Commonly Asked Question: Which is the right choice, Rebate or Low Financing?

This is an interesting question asked by many customers, the answer is simple yet many people have no idea.

Remember this rule: You should do what’s best for you, do not ever inquire with a person, dealer, or anyone else that has any other motive than what’s best for you.

What that means is this: When you ask a dealership which makes more sense, the dealer will likely tell you: “Take the rebate – not the low interest rate.”

The reasoning behind this answer is, if you take the rebate you are actually paying “less” for the vehicle than if you elected the low interest rate. So, being that the vehicle price is the most important issue, you should always take the rebate. Is this correct or incorrect?

Rule: Don’t be concerned what the dealer is making or losing, it’s not relevant to what’s best for you.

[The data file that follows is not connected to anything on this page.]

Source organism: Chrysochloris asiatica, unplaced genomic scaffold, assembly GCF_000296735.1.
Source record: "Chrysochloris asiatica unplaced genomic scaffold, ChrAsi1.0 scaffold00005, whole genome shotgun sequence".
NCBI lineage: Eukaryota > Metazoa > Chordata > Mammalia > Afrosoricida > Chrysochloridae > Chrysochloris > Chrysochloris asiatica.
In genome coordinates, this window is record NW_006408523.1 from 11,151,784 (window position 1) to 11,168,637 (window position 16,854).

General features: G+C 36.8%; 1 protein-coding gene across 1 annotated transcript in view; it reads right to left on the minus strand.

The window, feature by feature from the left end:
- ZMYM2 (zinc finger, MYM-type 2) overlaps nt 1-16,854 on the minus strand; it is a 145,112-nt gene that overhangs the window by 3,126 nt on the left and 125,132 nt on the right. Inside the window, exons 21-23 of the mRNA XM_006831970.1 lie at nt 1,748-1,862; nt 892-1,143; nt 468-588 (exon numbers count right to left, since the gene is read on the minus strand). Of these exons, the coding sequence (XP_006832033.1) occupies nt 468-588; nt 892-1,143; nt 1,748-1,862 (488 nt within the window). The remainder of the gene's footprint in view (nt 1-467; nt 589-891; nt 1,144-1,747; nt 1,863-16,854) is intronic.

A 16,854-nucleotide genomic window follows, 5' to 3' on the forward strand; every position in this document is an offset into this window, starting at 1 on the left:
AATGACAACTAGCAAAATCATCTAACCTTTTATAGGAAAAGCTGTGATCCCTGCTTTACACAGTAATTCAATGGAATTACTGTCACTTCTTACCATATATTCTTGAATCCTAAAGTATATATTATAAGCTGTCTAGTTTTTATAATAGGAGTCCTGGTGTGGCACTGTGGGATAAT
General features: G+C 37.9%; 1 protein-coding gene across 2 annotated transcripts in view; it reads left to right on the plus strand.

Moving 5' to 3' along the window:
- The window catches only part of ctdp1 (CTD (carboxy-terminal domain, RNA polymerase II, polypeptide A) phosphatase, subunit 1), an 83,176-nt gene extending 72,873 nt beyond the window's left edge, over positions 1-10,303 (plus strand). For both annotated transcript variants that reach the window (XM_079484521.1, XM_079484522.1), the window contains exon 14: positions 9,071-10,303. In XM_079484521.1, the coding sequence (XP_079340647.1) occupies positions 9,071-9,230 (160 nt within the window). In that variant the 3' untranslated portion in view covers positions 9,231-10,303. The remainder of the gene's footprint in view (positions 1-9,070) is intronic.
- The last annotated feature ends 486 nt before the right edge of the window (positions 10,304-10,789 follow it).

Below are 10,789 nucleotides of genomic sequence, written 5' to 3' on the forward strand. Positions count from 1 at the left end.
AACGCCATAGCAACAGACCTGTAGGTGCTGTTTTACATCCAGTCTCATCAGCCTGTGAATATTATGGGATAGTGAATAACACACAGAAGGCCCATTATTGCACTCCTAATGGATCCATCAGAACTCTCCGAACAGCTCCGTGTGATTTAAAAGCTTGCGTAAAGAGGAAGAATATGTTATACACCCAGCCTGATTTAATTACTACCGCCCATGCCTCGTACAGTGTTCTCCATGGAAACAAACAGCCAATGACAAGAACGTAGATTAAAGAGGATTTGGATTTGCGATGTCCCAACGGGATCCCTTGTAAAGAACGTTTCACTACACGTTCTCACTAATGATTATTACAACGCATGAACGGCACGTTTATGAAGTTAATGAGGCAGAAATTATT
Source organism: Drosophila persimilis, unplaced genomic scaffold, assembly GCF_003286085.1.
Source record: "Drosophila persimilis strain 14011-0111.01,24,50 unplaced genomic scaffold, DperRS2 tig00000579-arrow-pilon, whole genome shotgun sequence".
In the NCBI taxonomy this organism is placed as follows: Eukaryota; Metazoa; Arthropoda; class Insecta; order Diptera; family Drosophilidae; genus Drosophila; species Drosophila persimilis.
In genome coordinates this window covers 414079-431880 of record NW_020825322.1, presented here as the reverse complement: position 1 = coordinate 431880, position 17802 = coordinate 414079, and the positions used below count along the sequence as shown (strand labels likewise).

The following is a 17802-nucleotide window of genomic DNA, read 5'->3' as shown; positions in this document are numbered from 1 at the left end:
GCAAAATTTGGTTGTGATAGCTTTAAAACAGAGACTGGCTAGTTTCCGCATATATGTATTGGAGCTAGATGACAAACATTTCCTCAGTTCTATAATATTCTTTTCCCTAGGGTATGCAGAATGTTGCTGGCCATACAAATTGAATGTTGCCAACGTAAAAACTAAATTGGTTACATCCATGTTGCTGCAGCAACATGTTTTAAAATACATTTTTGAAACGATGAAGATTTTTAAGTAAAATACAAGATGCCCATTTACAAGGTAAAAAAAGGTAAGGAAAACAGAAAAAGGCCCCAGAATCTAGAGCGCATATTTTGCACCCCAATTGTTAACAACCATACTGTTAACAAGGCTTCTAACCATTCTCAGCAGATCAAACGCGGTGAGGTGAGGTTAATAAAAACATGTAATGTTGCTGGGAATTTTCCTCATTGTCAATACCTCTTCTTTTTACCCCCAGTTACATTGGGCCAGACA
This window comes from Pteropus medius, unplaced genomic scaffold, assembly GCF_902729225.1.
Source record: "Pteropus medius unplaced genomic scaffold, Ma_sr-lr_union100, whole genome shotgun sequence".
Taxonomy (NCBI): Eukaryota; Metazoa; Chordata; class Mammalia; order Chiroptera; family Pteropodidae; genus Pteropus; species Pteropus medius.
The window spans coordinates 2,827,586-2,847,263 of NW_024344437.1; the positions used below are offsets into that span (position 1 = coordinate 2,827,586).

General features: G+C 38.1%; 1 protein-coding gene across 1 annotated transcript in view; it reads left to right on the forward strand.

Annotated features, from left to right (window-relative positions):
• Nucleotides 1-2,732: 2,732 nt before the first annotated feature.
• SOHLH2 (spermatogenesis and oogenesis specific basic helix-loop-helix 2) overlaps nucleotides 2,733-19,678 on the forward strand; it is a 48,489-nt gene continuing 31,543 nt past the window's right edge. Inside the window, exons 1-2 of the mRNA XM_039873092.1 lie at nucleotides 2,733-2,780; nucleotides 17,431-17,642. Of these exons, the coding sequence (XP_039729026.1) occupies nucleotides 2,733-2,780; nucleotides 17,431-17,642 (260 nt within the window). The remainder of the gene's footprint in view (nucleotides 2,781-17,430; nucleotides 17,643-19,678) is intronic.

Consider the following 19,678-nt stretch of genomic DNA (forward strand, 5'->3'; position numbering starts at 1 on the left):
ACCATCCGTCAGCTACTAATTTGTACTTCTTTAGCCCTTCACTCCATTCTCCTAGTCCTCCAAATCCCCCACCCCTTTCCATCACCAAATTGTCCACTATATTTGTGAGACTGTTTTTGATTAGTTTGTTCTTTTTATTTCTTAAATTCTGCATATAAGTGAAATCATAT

Does the dealership stand to gain more if you chose the rebate vs. the low finance rate? The answer to that question is yes, the dealership does stand to gain more. They receive a little more in “reserve money” from the lender if you chose conventional finance rates. The fact is however; that this point is completely irrelevant. Who cares what the dealership is making? Why is that important anyway? Is there some rule that says a dealership is not entitled to make profit? The only person who is doing something wrong in this scenario is you. You’re asking the wrong party for information. If the complete and honest answer might cause the dealer to make less, chances are more than likely the answers will be carefully weighed to fall on their side.